When Biak* walked into a classroom on June 1, the first day of Myanmar’s school year, it bore no resemblance to the one he had last set foot in more than two years prior, when he was in fourth grade.
Then, he wore a green-and-white uniform and sat at a wooden desk at a government school in Yangon. Now, he has no uniform and studies inside a tarpaulin tent located at a community school for people displaced by war.
In between, Biak experienced one hardship after another. On February 1, 2021, the military seized power and within a week the country had erupted in protests. By April, soldiers had shot hundreds of people dead, and in May Biak left Yangon with his mother and sister, travelling about 1,000 kilometres northwest to Thantlang, Chin State to stay with his grandfather, who had fallen sick.
By then, civilians across the country were rapidly moving from cities to rural areas and taking up arms. The military responded by attacking entire communities. In September it set fire to Thantlang for the first of what have since been at least 30 times, displacing all of its 10,000 residents.
Now, most of the mountainside town lies in smouldering ashes, but in nearby displacement camps and villages a township education committee made up of striking civil servants and local volunteers is running 51 schools, attended by more than 7,000 students.
One of them is Biak, who is trying to make up for lost time in the classroom even as he copes with the trauma he endured. “I heard and witnessed shootings and bombings,” he says. “I saw bullet holes and shattered windows,” he said. “My English skills have dropped, and my Burmese speaking skills are also getting worse because of the military coup and because now I am displaced by war.”
Biak is one of more than eight million school-aged youth in Myanmar who lost two years of formal education – first to the pandemic and then to the coup, which prompted mass boycotts of schools under the military administration.
Although Myanmar remains in the throes of civil war and a deepening humanitarian crisis, ethnic revolutionary organisations and new independent administrative bodies are now operating extensive school systems across the country as they strive to ensure that children don’t miss a third year of classes.
When former government schools opened last June under the State Administration Council (SAC), the official name for Myanmar’s junta, only 10 per cent of eligible students enrolled. At the time, a civil disobedience movement had gained widespread popularity, including a campaign against participating in a “military slave education”, and more than 100,000 teachers were on strike.
Safety concerns also played a role in the low enrolments: As of last March, military forces had occupied more than 60 education facilities, according to a joint statement by UNICEF, Save the Children, and UNESCO. Save the Children also documented more than 100 violent attacks on schools as of last June.
The military and anti-coup groups traded blame for most of these attacks, which occurred within a broader pattern of explosions targeting military-linked infrastructure.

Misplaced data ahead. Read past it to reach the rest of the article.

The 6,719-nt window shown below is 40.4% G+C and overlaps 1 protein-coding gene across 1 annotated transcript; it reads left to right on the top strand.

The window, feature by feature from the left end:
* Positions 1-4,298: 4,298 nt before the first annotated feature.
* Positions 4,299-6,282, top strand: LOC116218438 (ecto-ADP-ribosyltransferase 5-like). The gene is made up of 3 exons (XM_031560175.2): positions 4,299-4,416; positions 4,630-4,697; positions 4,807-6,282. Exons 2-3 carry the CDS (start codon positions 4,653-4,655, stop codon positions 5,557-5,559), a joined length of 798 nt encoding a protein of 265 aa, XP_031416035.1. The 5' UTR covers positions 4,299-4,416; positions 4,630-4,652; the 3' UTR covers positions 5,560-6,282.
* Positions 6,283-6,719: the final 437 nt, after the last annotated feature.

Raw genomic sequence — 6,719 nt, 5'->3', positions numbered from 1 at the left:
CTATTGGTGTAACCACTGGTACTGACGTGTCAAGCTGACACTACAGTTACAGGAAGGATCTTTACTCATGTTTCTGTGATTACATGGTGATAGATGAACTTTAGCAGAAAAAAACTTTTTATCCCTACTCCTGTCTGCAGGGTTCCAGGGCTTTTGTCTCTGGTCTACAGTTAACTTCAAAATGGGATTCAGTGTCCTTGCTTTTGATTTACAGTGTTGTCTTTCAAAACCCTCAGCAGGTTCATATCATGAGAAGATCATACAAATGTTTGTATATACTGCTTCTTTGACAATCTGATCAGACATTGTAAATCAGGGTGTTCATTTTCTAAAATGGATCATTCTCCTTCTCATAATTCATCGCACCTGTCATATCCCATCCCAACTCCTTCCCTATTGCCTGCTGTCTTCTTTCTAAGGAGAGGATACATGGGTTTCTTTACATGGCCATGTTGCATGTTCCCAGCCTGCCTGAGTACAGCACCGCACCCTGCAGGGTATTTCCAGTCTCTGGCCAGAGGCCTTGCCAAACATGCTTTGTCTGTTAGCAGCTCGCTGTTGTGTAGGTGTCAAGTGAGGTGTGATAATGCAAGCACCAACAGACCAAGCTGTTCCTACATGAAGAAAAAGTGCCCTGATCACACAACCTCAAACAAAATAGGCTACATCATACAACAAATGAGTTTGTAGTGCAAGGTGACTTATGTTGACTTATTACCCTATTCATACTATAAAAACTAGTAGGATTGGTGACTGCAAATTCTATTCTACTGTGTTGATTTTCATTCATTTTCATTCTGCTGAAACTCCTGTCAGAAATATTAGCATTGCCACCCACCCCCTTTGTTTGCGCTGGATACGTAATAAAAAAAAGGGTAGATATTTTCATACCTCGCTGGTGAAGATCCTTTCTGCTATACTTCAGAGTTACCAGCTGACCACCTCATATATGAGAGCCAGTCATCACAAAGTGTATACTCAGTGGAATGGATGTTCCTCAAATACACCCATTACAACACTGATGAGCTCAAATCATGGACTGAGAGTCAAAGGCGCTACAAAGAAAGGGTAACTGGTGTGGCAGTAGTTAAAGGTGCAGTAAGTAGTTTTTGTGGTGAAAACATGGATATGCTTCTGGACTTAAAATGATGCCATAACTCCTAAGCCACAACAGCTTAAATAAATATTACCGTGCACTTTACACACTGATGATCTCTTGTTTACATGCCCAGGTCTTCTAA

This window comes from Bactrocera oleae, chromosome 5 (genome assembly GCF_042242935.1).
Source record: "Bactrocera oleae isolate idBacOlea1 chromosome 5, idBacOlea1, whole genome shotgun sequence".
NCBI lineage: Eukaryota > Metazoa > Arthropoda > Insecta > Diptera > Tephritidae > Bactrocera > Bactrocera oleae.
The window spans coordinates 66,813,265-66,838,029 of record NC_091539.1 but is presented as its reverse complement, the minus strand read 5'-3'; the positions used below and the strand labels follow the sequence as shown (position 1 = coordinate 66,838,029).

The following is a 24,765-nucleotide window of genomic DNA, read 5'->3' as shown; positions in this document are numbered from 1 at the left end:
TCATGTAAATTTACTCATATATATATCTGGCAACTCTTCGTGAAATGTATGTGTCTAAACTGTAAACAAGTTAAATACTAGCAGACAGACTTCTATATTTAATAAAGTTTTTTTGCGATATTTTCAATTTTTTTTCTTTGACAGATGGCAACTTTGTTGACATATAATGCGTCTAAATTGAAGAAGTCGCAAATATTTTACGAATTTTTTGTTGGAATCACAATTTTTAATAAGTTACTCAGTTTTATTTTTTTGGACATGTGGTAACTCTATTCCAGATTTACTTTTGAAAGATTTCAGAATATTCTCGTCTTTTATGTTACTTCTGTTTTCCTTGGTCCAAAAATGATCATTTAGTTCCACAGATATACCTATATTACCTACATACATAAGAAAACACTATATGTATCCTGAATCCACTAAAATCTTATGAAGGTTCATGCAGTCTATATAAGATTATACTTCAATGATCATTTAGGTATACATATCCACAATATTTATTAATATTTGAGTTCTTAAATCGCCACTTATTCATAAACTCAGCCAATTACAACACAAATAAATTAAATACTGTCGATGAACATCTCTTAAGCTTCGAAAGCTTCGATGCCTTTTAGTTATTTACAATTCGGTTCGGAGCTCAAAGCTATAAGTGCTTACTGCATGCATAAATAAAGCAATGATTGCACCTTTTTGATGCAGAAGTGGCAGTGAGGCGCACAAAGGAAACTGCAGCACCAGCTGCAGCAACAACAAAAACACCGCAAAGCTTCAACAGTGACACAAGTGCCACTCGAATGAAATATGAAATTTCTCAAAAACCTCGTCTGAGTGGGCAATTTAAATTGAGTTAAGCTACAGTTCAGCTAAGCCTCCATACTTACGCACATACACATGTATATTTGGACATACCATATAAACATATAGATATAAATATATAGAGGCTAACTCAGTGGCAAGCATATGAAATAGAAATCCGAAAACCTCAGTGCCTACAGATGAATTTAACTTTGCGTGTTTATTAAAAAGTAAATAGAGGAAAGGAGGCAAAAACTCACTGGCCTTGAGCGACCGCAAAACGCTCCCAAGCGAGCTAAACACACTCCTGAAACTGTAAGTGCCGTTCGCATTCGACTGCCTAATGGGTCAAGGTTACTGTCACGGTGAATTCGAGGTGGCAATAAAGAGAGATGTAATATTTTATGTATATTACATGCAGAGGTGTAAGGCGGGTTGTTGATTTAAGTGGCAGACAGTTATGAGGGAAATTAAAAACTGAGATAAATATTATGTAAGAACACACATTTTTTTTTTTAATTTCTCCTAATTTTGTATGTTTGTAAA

But students who refused to attend military-run schools had few alternatives at the time. The National Unity Government (NUG), which is running in opposition to the junta and seeks to establish a federal democracy, endorsed the strikes and pledged to build a parallel education system, but little had materialised by then.
Enrolments shot up in school systems that ethnic revolutionary organisations have been running for decades along the country’s borders, but demand far exceeded capacity and some schools had to turn students away.
A year later, although the military claims that 5.2 million students enrolled in its schools – more than five times as many as last year – these enrolments are primarily concentrated in urban areas where the military exerts its greatest control, according to Saw Kapi, an ethnic Karen who has been working on education reform in Myanmar for the past eight years.
A dramatically different picture is emerging in areas, mostly rural, where an intense fight for territorial control is playing out, and where the military has inflicted some of its most horrific violence. As resistance groups gain ground, longstanding ethnic revolutionary organisations have expanded existing school systems in their territories, while administrative teams made up of striking civil servants, elected politicians, civil society groups and local volunteers have established school systems from the ground up in contested areas and areas where armed resistance groups now claim territorial control.
“The people are ready to establish their own education systems and provide education services to communities where they are,” said Saw Kapi. “We are seeing significant enrolment in newly established schools in [rural] areas, and also a desire not to recognise the SAC as a legitimate government providing public services.”
The New Humanitarian spoke with educators and students in three areas of the country where ethnic revolutionary organisations and so-called “people’s administration teams” are running education systems in the midst of war, serving tens of thousands of students.
“We are afraid that a bomb will drop on our school while we are teaching,” said Khu Oo Reh*, a teacher in Demoso township in southeastern Karenni State, also known as Kayah State. “When we hear bombing or shooting in the distance, it gives us a chill and unsafe feeling, but we have to continue teaching for the children’s education and future.”
- The New Humanitarian report